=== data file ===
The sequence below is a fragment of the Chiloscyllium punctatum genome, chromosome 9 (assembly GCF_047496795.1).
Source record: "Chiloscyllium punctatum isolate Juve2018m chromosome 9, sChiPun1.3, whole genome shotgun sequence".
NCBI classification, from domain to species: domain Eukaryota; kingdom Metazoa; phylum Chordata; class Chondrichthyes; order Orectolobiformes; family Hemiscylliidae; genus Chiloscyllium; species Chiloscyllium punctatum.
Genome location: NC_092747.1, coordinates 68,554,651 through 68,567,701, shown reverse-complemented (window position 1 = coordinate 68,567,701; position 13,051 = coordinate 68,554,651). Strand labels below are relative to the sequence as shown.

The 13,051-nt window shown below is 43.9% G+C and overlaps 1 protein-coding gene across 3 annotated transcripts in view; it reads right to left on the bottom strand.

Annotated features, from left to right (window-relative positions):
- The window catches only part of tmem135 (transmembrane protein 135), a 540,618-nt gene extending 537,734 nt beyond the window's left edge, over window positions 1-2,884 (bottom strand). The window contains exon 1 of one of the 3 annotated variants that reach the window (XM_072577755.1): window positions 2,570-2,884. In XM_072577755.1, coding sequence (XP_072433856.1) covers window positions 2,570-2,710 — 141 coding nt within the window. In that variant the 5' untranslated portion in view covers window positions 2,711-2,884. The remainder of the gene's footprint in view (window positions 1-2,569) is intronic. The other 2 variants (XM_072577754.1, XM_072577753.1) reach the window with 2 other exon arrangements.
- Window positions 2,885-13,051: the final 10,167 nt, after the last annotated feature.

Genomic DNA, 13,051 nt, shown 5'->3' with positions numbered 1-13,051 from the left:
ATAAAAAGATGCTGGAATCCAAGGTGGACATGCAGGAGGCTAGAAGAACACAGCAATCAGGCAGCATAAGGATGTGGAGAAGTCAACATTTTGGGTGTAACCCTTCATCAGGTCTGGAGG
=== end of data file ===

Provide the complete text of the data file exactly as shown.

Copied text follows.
The sequence below is a fragment of the Chiloscyllium punctatum genome, chromosome 9 (assembly GCF_047496795.1).
Source record: "Chiloscyllium punctatum isolate Juve2018m chromosome 9, sChiPun1.3, whole genome shotgun sequence".
NCBI classification, from domain to species: domain Eukaryota; kingdom Metazoa; phylum Chordata; class Chondrichthyes; order Orectolobiformes; family Hemiscylliidae; genus Chiloscyllium; species Chiloscyllium punctatum.
Genome location: NC_092747.1, coordinates 68,554,651 through 68,567,701, shown reverse-complemented (window position 1 = coordinate 68,567,701; position 13,051 = coordinate 68,554,651). Strand labels below are relative to the sequence as shown.

The 13,051-nt window shown below is 43.9% G+C and overlaps 1 protein-coding gene across 3 annotated transcripts in view; it reads right to left on the bottom strand.

Annotated features, from left to right (window-relative positions):
- The window catches only part of tmem135 (transmembrane protein 135), a 540,618-nt gene extending 537,734 nt beyond the window's left edge, over window positions 1-2,884 (bottom strand). The window contains exon 1 of one of the 3 annotated variants that reach the window (XM_072577755.1): window positions 2,570-2,884. In XM_072577755.1, coding sequence (XP_072433856.1) covers window positions 2,570-2,710 — 141 coding nt within the window. In that variant the 5' untranslated portion in view covers window positions 2,711-2,884. The remainder of the gene's footprint in view (window positions 1-2,569) is intronic. The other 2 variants (XM_072577754.1, XM_072577753.1) reach the window with 2 other exon arrangements.
- Window positions 2,885-13,051: the final 10,167 nt, after the last annotated feature.

Genomic DNA, 13,051 nt, shown 5'->3' with positions numbered 1-13,051 from the left:
ATAAAAAGATGCTGGAATCCAAGGTGGACATGCAGGAGGCTAGAAGAACACAGCAATCAGGCAGCATAAGGATGTGGAGAAGTCAACATTTTGGGTGTAACCCTTCATCAGGTCTGGAGG